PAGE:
When retailers in the U.S. economy warn about their sales being in a slump or start to forecast rough roads ahead, it should be a warning to investors of an economic slowdown ahead. The logic behind this is very simple: Retailers in the U.S. economy show trends about consumer spending; if retailers are worried, it means consumer spending is in trouble.
One way to get an idea about bleak consumer spending is by looking at what happens during the peak buying seasons. In the most recent peak buying season, being the back-to-school shopping season, retailers in the U.S. economy were only able to lure in customers by slashing their already low prices.
The president of Retail Metrics (a company that provides estimates of same-store sales), Ken Perkin, said, “They [discounts] seem to be above the norm. That was emblematic of just the lack of demand for back-to-school.” (Source: “U.S. retailers rely on deep discounts to win back-to-school shoppers,” Reuters, September 5, 2013.)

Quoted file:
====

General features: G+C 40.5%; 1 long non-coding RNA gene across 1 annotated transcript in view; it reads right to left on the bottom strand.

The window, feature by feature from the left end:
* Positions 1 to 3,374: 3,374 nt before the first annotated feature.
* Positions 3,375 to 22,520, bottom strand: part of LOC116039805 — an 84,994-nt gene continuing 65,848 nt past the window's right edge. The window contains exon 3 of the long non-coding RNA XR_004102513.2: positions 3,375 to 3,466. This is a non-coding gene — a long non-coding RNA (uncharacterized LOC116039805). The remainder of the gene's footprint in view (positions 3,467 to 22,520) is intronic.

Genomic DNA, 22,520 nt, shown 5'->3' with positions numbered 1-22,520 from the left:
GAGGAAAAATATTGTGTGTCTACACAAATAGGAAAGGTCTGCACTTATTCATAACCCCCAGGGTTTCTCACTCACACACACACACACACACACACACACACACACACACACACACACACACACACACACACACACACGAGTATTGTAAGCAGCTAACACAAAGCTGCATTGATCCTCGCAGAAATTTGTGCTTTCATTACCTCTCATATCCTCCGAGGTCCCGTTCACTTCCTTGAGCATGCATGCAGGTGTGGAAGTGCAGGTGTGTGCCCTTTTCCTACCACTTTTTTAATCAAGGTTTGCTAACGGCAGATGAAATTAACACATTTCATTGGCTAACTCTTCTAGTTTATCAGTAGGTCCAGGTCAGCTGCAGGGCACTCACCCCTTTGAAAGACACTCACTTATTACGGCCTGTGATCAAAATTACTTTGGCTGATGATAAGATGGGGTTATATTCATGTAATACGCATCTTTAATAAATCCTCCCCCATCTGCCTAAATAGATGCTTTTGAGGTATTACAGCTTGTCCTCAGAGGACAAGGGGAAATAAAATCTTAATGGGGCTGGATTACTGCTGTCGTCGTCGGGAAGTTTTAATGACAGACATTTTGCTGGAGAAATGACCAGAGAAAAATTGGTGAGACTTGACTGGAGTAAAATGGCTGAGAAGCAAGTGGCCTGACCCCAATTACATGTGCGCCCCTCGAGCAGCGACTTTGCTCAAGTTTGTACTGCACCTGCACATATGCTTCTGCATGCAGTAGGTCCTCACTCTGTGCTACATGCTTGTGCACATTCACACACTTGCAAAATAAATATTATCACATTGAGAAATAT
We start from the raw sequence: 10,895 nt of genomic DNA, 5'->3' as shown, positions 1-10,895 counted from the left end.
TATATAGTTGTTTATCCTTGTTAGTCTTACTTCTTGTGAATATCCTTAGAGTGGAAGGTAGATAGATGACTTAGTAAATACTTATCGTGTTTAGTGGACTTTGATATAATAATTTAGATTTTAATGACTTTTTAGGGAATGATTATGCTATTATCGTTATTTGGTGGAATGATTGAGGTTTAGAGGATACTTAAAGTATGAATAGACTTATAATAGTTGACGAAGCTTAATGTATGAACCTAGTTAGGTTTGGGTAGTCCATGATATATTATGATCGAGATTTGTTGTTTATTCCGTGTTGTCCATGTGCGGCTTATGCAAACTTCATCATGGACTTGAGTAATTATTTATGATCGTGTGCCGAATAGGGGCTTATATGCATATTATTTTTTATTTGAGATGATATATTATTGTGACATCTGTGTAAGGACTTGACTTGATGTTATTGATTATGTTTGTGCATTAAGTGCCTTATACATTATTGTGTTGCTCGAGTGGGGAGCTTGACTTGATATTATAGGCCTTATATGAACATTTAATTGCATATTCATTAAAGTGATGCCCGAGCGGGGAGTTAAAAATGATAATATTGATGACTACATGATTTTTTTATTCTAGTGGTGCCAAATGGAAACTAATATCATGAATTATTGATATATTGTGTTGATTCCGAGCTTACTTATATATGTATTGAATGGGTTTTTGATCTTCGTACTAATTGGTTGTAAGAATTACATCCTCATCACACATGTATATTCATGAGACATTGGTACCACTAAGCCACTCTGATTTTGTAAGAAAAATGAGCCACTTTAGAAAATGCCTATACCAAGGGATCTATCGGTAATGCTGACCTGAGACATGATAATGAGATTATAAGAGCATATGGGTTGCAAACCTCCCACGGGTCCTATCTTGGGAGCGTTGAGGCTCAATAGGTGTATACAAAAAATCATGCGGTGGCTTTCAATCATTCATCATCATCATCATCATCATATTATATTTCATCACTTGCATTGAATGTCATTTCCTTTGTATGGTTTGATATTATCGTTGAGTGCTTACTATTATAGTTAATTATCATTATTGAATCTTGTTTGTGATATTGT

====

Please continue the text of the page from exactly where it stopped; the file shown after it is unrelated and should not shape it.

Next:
In the very recent past, we have heard from retailers like Wal-Mart Stores, Inc. (NYSE/WMT) and Macy’s, Inc (NYSE/M) about how they are struggling with their sales. And that’s a problem when you have both low-end and higher-end retailers facing similar customer demand issues.
The Cato Corporation (NYSE/CATO) is an apparel and accessory chain founded in 1946. The company reported its same-store sales in August were down two percent compared to the same period a year ago. The CEO of the company, John Cato, said, “August same-store sales were within our range of expectations and consistent with our current trend. We remain cautious in regard to the remainder … Read More